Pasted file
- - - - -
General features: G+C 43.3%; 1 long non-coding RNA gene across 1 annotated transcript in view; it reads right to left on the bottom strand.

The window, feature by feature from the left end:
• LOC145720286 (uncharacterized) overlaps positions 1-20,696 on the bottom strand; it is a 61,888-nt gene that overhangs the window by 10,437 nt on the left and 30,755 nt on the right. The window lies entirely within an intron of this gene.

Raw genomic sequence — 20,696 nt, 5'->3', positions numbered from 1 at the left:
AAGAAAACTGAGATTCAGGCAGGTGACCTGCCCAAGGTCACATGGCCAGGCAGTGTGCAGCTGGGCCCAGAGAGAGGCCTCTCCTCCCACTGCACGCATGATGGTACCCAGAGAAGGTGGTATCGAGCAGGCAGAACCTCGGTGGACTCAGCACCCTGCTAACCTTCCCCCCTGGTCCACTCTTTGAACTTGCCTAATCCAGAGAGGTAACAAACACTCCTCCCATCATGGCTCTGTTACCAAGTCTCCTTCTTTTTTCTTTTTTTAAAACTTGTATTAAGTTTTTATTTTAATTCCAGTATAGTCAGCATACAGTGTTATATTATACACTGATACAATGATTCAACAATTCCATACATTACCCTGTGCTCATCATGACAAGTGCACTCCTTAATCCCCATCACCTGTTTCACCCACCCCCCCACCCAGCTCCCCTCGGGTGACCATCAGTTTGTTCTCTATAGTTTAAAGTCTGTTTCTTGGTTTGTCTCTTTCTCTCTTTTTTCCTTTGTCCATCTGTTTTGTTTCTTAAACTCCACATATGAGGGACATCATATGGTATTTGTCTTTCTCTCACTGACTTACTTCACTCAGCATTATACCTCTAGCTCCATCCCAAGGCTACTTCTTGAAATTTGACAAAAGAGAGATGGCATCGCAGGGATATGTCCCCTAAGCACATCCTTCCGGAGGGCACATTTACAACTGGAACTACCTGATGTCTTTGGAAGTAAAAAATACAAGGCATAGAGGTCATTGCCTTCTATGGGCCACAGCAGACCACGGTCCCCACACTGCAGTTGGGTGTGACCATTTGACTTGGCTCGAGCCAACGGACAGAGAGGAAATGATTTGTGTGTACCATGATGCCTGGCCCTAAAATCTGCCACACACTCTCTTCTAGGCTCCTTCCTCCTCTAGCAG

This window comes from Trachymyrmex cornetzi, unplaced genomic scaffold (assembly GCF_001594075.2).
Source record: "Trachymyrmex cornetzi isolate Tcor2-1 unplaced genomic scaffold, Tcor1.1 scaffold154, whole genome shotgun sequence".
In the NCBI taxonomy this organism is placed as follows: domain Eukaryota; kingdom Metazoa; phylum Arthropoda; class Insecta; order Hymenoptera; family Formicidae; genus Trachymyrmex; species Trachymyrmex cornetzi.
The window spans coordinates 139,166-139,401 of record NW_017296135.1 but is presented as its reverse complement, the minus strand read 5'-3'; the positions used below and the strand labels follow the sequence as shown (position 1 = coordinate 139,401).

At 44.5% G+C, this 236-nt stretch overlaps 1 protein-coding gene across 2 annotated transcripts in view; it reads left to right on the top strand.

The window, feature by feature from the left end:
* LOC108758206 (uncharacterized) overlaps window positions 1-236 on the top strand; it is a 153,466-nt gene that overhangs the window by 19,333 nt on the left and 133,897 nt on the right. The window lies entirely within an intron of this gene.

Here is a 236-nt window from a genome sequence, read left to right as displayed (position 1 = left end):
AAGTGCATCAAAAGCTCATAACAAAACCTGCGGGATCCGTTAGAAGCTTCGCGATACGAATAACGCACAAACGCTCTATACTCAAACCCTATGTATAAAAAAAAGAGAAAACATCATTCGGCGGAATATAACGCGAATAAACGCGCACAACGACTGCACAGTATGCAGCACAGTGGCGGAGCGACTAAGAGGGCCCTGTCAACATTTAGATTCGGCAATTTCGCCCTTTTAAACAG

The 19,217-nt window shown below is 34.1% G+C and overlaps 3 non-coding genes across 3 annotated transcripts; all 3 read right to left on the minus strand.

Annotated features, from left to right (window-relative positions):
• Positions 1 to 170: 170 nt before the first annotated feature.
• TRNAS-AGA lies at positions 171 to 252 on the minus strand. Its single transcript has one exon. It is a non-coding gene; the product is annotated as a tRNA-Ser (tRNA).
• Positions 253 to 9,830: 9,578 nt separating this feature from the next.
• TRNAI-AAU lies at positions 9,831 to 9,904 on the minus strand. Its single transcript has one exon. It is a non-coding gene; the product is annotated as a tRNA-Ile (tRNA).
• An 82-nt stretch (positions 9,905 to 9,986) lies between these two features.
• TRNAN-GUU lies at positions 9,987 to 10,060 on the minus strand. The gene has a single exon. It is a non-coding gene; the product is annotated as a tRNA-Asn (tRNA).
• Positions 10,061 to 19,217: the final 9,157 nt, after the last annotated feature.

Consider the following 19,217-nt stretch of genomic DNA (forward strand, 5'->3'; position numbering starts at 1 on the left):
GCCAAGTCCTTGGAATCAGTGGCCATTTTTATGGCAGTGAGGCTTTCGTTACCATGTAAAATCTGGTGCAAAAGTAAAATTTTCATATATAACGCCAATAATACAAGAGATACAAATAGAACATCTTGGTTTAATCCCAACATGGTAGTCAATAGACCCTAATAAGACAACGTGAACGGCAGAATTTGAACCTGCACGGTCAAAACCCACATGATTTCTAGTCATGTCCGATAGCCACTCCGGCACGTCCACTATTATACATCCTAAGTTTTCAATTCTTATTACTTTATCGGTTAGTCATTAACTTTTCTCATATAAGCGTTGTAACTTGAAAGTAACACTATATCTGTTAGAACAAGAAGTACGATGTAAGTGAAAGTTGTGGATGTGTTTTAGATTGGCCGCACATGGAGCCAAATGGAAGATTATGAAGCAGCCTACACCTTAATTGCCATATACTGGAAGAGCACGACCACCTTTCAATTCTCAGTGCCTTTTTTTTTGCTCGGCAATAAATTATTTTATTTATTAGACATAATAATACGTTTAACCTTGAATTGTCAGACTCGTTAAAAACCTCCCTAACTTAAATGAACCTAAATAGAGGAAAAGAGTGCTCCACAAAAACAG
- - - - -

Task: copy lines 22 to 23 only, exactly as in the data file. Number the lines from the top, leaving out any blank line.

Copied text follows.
• TRNAN-GUU lies at positions 9,987 to 10,060 on the minus strand. The gene has a single exon. It is a non-coding gene; the product is annotated as a tRNA-Asn (tRNA).
• Positions 10,061 to 19,217: the final 9,157 nt, after the last annotated feature.